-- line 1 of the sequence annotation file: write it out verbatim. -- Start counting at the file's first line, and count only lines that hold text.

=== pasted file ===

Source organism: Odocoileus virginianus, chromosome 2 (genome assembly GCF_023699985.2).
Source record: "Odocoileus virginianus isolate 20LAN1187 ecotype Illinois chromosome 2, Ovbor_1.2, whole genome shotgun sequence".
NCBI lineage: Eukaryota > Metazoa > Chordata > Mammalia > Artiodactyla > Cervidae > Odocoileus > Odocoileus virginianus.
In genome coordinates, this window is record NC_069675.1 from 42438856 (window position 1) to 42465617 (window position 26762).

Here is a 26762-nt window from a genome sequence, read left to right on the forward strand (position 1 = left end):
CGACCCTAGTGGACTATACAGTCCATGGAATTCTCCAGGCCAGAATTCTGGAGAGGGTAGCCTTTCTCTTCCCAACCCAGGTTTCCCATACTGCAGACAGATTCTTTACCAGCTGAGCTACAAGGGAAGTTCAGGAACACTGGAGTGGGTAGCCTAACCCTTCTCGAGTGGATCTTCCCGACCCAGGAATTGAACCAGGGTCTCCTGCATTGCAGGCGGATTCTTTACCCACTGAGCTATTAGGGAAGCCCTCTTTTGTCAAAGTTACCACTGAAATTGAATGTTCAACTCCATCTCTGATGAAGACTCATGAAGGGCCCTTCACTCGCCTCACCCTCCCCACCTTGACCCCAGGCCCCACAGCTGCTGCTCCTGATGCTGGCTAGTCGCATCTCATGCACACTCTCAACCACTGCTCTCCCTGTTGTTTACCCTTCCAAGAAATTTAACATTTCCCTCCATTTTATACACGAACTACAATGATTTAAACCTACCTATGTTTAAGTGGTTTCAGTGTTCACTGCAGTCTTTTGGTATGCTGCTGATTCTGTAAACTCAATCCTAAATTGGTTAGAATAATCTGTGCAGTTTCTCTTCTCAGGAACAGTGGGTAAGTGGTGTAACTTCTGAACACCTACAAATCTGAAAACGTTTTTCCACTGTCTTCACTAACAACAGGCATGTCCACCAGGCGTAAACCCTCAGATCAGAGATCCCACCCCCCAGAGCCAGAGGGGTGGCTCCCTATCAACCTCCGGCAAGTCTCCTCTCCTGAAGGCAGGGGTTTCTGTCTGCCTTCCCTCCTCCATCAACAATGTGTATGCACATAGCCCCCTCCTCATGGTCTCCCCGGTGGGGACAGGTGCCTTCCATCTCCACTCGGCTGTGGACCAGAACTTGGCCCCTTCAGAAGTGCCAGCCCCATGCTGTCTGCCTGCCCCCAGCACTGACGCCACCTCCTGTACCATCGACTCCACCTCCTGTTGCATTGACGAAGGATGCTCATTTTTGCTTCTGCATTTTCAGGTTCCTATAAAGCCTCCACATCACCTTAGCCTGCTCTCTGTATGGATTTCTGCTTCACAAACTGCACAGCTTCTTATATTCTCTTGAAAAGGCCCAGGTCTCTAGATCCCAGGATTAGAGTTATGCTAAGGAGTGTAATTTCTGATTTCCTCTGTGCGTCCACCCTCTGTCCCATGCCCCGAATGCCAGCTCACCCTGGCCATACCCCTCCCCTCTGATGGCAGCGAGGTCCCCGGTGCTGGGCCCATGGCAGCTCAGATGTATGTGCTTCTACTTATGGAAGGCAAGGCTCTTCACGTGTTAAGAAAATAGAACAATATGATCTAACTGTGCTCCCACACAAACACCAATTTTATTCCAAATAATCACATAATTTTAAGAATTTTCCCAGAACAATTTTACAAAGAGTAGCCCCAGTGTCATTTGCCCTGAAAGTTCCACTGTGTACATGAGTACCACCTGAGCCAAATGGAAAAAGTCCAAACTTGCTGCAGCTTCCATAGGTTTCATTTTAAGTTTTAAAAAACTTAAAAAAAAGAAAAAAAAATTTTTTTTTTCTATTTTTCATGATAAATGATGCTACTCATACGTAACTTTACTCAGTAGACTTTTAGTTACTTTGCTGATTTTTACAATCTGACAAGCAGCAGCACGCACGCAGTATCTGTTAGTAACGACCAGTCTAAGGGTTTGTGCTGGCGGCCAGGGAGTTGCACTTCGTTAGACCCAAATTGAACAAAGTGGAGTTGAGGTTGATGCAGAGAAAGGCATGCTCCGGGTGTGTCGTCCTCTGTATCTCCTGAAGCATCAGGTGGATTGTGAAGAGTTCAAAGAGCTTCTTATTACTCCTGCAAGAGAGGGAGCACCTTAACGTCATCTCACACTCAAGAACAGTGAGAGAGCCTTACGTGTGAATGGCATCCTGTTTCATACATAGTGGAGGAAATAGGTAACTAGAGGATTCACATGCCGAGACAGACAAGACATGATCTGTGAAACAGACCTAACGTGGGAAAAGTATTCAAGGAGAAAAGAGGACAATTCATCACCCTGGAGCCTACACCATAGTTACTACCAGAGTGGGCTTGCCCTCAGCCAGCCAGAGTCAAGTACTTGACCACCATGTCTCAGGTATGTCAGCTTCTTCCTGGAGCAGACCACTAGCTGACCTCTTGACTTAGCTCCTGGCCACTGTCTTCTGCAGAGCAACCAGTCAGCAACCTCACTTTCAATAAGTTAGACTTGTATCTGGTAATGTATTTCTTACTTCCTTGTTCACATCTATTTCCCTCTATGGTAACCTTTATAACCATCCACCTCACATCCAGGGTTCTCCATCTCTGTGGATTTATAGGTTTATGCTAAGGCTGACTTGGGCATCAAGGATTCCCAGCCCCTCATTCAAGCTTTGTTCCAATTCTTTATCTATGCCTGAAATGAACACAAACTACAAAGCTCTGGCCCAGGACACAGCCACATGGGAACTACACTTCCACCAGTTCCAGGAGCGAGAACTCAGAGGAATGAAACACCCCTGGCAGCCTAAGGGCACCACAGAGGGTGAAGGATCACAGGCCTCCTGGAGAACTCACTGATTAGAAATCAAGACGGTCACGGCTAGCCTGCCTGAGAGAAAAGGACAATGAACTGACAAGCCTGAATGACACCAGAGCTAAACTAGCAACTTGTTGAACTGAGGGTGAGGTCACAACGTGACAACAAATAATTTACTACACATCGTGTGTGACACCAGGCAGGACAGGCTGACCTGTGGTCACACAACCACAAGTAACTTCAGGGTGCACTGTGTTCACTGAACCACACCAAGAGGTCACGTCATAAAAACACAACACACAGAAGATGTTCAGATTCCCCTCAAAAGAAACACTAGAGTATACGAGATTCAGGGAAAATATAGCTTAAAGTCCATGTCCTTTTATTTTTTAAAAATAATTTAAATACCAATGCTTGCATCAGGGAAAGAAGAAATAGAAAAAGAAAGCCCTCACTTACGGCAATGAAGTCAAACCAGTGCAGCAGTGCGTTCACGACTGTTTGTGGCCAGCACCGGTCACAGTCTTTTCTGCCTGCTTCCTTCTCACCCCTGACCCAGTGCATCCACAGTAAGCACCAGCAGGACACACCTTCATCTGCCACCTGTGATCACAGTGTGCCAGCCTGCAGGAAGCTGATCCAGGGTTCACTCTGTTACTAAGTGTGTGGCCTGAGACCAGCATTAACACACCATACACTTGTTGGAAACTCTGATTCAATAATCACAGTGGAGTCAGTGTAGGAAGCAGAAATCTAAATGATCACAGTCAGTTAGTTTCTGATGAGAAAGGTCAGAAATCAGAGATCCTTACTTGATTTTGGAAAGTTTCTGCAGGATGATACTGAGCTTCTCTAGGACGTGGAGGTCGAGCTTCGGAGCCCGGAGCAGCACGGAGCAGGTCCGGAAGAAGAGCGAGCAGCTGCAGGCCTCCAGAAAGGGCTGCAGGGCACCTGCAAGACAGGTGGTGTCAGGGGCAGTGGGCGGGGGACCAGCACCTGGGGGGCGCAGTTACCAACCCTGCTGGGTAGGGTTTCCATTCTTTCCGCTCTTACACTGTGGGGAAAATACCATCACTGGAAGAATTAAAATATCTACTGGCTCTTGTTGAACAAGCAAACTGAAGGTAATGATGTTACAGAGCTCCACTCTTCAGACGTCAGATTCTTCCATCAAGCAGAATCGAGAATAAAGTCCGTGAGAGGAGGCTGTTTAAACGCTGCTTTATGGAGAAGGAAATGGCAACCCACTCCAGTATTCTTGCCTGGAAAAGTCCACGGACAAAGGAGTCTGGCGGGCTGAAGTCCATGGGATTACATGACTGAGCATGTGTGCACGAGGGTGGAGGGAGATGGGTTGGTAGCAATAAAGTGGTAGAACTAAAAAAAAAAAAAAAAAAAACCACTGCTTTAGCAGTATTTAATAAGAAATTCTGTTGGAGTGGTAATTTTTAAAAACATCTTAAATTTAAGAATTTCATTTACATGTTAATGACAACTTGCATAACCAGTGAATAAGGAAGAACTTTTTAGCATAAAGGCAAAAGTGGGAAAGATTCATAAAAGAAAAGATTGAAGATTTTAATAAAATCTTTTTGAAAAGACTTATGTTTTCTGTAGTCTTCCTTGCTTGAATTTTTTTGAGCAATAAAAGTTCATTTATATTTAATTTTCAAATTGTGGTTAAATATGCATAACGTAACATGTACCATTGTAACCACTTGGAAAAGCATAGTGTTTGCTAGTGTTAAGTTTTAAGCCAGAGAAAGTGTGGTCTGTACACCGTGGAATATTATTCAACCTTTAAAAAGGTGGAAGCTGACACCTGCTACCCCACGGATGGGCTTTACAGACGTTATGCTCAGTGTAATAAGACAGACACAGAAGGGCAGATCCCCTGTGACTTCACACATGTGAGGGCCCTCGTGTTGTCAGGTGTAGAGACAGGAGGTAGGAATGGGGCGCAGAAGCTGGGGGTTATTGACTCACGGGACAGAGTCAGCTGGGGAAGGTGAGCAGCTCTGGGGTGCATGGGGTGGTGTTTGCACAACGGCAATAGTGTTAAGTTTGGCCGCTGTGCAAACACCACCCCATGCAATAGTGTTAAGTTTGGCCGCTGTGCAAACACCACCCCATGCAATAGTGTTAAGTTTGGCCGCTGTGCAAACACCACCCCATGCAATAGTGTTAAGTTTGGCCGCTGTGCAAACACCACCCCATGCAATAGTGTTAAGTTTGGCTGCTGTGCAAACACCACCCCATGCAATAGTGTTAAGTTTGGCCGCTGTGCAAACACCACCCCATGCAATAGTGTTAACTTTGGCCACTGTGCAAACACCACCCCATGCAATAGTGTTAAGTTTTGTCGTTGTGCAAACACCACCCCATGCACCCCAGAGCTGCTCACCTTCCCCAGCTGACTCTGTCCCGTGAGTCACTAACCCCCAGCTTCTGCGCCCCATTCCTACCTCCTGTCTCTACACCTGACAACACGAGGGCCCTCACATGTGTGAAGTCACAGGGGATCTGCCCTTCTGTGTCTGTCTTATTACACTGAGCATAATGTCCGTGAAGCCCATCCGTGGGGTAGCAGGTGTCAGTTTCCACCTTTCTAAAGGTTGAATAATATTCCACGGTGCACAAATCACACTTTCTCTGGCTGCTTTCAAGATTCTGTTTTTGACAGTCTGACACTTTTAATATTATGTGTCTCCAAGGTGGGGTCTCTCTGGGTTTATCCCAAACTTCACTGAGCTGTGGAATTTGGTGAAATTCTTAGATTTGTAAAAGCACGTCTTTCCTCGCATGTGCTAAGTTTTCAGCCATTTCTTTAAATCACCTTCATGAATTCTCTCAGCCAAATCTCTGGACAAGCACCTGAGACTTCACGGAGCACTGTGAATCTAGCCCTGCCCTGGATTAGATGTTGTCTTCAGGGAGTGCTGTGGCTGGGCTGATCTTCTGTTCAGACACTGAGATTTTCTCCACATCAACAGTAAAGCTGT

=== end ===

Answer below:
Source organism: Odocoileus virginianus, chromosome 2 (genome assembly GCF_023699985.2).